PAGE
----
The Pew Charitable Trusts has long been regarded as one of the nation's leading advocates for locking out motorized recreation on public lands. Pew's support of the B4W will not only enable ORCA to expand its role in closing publicly owned areas, but also, enable ORCA to execute regional and local campaigns. This grant reaffirms the agenda of Pew's anti-access agenda and takes the deceptive campaign to a new level.

Sally McCoy, chairperson of the ORCA Board and president of Sierra Designs, Bill Meadows, president of The Wilderness Society and SkyGeorge, vice president of marketing for CamelBak and a member of the ORCA board have all publicly supported B4W.

New York's AMA-PAC, after months of preparation and activity, is now astatewide Political Action Committee (PAC) for the Empire State's motorcyclists to support those legislators and candidates who support our issues.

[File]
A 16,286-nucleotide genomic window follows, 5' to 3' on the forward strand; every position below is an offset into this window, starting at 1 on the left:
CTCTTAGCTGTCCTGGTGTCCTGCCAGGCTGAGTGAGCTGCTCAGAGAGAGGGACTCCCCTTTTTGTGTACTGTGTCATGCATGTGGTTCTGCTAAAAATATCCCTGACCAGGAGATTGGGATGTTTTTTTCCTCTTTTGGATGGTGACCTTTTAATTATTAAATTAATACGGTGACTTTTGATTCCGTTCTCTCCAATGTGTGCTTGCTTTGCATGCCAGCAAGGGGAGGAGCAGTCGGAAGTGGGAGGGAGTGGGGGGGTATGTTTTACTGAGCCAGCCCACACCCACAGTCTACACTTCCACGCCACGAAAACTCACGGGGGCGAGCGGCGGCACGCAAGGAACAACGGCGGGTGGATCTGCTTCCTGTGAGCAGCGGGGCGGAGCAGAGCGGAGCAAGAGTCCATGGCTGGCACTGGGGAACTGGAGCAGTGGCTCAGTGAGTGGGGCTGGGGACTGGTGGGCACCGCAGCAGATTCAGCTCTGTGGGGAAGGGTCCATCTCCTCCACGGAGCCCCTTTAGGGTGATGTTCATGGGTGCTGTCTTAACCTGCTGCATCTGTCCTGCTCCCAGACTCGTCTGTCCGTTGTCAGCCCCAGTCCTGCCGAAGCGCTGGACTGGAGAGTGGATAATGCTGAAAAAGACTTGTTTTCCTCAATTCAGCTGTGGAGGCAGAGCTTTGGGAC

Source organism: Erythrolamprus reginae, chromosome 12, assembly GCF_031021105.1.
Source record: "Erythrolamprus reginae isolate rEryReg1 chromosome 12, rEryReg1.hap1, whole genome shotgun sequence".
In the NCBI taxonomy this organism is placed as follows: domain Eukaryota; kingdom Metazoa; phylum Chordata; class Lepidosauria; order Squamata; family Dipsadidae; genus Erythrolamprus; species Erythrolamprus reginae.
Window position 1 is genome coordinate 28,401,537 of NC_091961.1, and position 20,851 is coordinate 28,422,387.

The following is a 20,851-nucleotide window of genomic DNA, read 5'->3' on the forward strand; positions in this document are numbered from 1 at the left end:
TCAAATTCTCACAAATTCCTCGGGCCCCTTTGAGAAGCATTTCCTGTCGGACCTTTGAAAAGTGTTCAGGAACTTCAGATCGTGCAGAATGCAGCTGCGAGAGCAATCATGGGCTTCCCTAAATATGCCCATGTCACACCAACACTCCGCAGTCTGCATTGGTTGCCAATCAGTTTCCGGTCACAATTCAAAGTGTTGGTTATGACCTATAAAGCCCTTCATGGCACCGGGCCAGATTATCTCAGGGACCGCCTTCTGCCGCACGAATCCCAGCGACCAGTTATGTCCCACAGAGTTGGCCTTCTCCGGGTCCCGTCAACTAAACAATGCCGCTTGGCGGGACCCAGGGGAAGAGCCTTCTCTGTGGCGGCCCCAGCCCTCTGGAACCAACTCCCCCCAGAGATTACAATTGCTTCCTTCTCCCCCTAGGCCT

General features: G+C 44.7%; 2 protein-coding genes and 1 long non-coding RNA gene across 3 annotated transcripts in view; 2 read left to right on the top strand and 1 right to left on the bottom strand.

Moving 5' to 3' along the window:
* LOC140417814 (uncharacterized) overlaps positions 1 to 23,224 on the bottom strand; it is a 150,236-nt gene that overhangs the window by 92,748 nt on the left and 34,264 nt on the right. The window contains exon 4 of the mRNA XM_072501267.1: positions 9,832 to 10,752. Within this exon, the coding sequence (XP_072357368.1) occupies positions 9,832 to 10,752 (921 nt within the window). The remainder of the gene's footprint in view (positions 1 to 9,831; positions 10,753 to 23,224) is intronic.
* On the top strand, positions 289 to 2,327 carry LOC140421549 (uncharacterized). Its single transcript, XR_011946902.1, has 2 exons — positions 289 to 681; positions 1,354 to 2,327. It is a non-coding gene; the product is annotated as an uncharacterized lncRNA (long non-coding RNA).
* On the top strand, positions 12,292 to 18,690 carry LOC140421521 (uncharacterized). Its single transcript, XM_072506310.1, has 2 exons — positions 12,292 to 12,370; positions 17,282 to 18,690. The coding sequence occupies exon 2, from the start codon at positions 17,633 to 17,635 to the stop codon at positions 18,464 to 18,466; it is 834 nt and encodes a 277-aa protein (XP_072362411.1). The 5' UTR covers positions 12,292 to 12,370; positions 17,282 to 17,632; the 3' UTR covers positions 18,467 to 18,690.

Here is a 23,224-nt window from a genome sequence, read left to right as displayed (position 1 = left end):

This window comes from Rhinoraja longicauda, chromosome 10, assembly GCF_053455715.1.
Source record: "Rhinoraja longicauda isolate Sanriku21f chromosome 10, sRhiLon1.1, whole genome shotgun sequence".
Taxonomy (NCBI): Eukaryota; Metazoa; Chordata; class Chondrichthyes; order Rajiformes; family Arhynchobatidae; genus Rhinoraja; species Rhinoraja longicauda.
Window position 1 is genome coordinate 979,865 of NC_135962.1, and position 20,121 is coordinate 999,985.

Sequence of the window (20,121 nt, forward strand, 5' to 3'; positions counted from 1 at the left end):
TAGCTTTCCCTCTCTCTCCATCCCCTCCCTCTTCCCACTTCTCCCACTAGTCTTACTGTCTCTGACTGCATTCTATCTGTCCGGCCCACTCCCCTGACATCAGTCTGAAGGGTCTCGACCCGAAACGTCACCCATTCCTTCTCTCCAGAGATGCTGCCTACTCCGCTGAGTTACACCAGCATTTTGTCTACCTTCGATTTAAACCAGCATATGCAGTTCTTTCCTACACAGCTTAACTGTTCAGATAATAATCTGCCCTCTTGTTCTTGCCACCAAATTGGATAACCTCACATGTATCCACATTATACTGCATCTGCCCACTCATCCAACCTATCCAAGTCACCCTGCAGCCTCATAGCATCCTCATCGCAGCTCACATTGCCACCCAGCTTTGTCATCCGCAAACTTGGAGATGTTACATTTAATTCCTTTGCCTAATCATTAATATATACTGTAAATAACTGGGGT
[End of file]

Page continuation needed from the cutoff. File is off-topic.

AMA District 3 president Larry Schwartz started the movement with aproposal to create the PAC with "seed" money of one thousand dollars of donations from the District. AMA-PAC, the first of its kind for a grass roots effort by an AMA District in the state, showed that with a little effort and dedication, AMA members can be involved in their own destinies. Since its inception the PAC has raised $4,081 from AMA District 34, AMA District 4 and within District 3.

Individuals interested in donating to AMA-PAC of New Yorkcan send their contributions to: 15 Dawn Drive, Scotia, NY 12302.

Minnesota's mushrooming debate to build a statewide trail system foroff-highway vehicles, including dirt bikes and all-terrain vehicles, is taking an all too familiar tone.

Those who don't want OHV trails are being painted as "environmentalists," or "tree-huggers." Likewise, the folks who want a place to rideare portrayed as wheelie-riding motorheads hell-bent on trashing the forests.

Minnesota has about 135,000 registered all-terrain vehicles, and a good many of their owners are responsible and law-abiding riders. Butbecause ATV usage is growing exponentially, state lawmakers have told the Department of Natural Resources to create an off-road trail system on state lands that greatly would increase the 600 miles currently in use. ATV riders argue correctly that by paying their registration fees and gas taxes, they should get a trail system.